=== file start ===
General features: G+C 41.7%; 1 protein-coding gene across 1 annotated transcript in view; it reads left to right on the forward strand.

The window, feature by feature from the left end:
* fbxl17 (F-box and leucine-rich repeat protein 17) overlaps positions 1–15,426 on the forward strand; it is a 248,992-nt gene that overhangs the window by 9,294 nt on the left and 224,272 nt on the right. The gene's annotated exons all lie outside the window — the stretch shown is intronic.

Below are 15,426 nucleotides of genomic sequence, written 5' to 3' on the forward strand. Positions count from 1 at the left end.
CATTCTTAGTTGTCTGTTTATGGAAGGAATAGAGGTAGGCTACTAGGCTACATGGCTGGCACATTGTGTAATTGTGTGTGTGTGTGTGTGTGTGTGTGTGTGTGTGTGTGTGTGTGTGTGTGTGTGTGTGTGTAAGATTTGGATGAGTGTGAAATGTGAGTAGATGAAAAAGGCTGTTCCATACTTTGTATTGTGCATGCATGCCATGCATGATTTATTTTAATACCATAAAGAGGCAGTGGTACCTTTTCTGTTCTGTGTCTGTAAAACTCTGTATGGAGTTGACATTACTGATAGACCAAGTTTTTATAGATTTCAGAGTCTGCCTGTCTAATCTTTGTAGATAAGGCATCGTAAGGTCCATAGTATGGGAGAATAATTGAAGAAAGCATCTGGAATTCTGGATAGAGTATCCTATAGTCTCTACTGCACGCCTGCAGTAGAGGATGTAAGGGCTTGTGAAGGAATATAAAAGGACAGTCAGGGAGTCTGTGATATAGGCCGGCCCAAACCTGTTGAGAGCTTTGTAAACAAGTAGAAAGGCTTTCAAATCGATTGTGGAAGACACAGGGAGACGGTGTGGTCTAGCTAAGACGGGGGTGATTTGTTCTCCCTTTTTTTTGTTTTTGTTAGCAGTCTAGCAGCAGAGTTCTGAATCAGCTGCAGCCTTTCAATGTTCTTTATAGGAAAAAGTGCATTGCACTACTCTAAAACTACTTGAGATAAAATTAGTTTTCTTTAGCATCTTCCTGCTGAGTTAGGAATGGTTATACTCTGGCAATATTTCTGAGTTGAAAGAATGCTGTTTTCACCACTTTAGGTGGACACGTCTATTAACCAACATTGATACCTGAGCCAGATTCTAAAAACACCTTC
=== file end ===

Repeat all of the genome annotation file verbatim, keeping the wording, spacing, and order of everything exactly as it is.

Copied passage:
General features: G+C 41.7%; 1 protein-coding gene across 1 annotated transcript in view; it reads left to right on the forward strand.

The window, feature by feature from the left end:
* fbxl17 (F-box and leucine-rich repeat protein 17) overlaps positions 1–15,426 on the forward strand; it is a 248,992-nt gene that overhangs the window by 9,294 nt on the left and 224,272 nt on the right. The gene's annotated exons all lie outside the window — the stretch shown is intronic.

Below are 15,426 nucleotides of genomic sequence, written 5' to 3' on the forward strand. Positions count from 1 at the left end.
CATTCTTAGTTGTCTGTTTATGGAAGGAATAGAGGTAGGCTACTAGGCTACATGGCTGGCACATTGTGTAATTGTGTGTGTGTGTGTGTGTGTGTGTGTGTGTGTGTGTGTGTGTGTGTGTGTGTGTGTGTGTAAGATTTGGATGAGTGTGAAATGTGAGTAGATGAAAAAGGCTGTTCCATACTTTGTATTGTGCATGCATGCCATGCATGATTTATTTTAATACCATAAAGAGGCAGTGGTACCTTTTCTGTTCTGTGTCTGTAAAACTCTGTATGGAGTTGACATTACTGATAGACCAAGTTTTTATAGATTTCAGAGTCTGCCTGTCTAATCTTTGTAGATAAGGCATCGTAAGGTCCATAGTATGGGAGAATAATTGAAGAAAGCATCTGGAATTCTGGATAGAGTATCCTATAGTCTCTACTGCACGCCTGCAGTAGAGGATGTAAGGGCTTGTGAAGGAATATAAAAGGACAGTCAGGGAGTCTGTGATATAGGCCGGCCCAAACCTGTTGAGAGCTTTGTAAACAAGTAGAAAGGCTTTCAAATCGATTGTGGAAGACACAGGGAGACGGTGTGGTCTAGCTAAGACGGGGGTGATTTGTTCTCCCTTTTTTTTGTTTTTGTTAGCAGTCTAGCAGCAGAGTTCTGAATCAGCTGCAGCCTTTCAATGTTCTTTATAGGAAAAAGTGCATTGCACTACTCTAAAACTACTTGAGATAAAATTAGTTTTCTTTAGCATCTTCCTGCTGAGTTAGGAATGGTTATACTCTGGCAATATTTCTGAGTTGAAAGAATGCTGTTTTCACCACTTTAGGTGGACACGTCTATTAACCAACATTGATACCTGAGCCAGATTCTAAAAACACCTTC